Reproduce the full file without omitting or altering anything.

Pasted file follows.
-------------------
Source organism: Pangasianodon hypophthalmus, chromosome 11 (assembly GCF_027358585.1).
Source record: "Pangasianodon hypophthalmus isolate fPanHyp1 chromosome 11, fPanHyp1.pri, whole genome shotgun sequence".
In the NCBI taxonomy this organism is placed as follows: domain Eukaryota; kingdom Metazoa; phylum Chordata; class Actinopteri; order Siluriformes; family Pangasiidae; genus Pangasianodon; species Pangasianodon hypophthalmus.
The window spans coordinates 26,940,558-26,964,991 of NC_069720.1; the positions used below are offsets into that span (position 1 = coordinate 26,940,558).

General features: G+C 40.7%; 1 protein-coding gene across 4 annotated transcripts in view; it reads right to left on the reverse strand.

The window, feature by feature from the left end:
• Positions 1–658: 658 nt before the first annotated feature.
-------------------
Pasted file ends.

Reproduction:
Source organism: Pangasianodon hypophthalmus, chromosome 11 (assembly GCF_027358585.1).
Source record: "Pangasianodon hypophthalmus isolate fPanHyp1 chromosome 11, fPanHyp1.pri, whole genome shotgun sequence".
In the NCBI taxonomy this organism is placed as follows: domain Eukaryota; kingdom Metazoa; phylum Chordata; class Actinopteri; order Siluriformes; family Pangasiidae; genus Pangasianodon; species Pangasianodon hypophthalmus.
The window spans coordinates 26,940,558-26,964,991 of NC_069720.1; the positions used below are offsets into that span (position 1 = coordinate 26,940,558).

General features: G+C 40.7%; 1 protein-coding gene across 4 annotated transcripts in view; it reads right to left on the reverse strand.

The window, feature by feature from the left end:
• Positions 1–658: 658 nt before the first annotated feature.